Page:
Learning requires the conversion of transient experiences into long-lasting changes in neural circuitry. Animal behavior triggers changes in gene expression in small populations of neurons and behaviorally induced genes regulate synapses and neuronal morphology. Yet, it is unclear if changes in gene expression are the cause of behavioral plasticity, or the consequence. This project will develop a new genre of fluorescent reporters that enable the visualization and manipulation of endogenous transcription factors in individual neurons, in real time, and within the brain of behaving animals. During the award period, candidate reporters will be made that recognize six different transcription factors. These reporters will have widespread utility for investigating the molecular mechanisms that support learning in vivo and analysis of populations of neurons that are active during a learning paradigm. The development of these reporters includes ongoing training of undergraduate, graduate, and postgraduate scientists. Student training is optimized with guidance from the CREATE STEM Success Initiative on the UCSD campus.

Inducible transcription factors (ITFs) translate signals that last milliseconds or seconds into changes in cellular function that may persist for hours, days, or longer. This project will develop genetically encoded transcription factor reporters (GETFaRs) that are designed to visualize or manipulate an ITF. GETFaRs are based on molecular scaffolds, engineered through a process of synthetic affinity maturation of camelid nanobodies (Nbs) which bind the endogenous ITF. The Nb protein will be fused to a fluorophore or DNA modifying enzyme, allowing users to visualize or manipulate endogenous transcription factors. A degradation signal (degron) will be incorporated into the Nb near the ITF binding site. Consequently, GETFaRs will be constitutively expressed and rapidly degraded in the cytoplasm. When the ITF is expressed, the GETFaR-ITF interaction will mask the degron, stabilizing the complex. The ITF's nuclear localization signal will translocate the complex into the nucleus, resulting in stabilized GETFaRs that accumulate in the nucleus and stoichiometrically reflect ITF expression. Candidate GETFaRs will be validated in vitro using standard biochemical and imaging techniques and in vivo using two photon imaging of neurons in head fixed mice. Optimal GETFaRs will enable research that 1) monitors or manipulates transcriptional states during learning, 2) studies the emergence of ensembles of co-active neurons within a circuit, 3) probes the dynamics of chromatin and nuclear organization, and 4) analyzes the genome of defined populations of neurons responding to complex, natural stimuli.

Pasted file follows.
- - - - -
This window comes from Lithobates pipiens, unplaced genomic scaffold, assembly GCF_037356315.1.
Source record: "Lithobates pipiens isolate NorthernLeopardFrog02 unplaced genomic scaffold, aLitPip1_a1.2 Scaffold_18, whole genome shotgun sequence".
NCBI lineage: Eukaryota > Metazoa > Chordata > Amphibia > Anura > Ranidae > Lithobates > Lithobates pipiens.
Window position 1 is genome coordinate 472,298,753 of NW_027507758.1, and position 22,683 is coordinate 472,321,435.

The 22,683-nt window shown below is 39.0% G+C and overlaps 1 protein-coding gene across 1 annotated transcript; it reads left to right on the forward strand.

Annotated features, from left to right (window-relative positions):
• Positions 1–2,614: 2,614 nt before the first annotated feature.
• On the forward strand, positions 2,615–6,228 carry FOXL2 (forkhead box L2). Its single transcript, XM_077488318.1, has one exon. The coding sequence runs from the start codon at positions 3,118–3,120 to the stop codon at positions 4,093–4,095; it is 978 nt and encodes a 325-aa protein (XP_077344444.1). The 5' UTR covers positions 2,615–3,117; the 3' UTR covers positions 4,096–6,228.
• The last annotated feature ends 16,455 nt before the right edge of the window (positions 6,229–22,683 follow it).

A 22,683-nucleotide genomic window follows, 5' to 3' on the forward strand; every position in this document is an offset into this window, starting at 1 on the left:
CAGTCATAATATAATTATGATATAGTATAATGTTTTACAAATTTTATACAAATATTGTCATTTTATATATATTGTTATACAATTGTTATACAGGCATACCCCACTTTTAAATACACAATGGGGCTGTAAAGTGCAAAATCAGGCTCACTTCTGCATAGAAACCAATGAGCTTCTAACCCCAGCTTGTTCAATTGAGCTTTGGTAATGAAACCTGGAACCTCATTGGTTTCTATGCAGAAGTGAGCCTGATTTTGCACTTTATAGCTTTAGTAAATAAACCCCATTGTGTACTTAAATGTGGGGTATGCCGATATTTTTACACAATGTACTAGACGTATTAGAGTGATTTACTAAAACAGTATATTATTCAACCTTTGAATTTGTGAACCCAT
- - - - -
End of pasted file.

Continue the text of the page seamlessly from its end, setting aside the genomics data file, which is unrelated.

National Science Foundation (NSF)
Division of Integrative Organismal Systems (IOS)
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Evan Balaban
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University of California San Diego
La Jolla
United States
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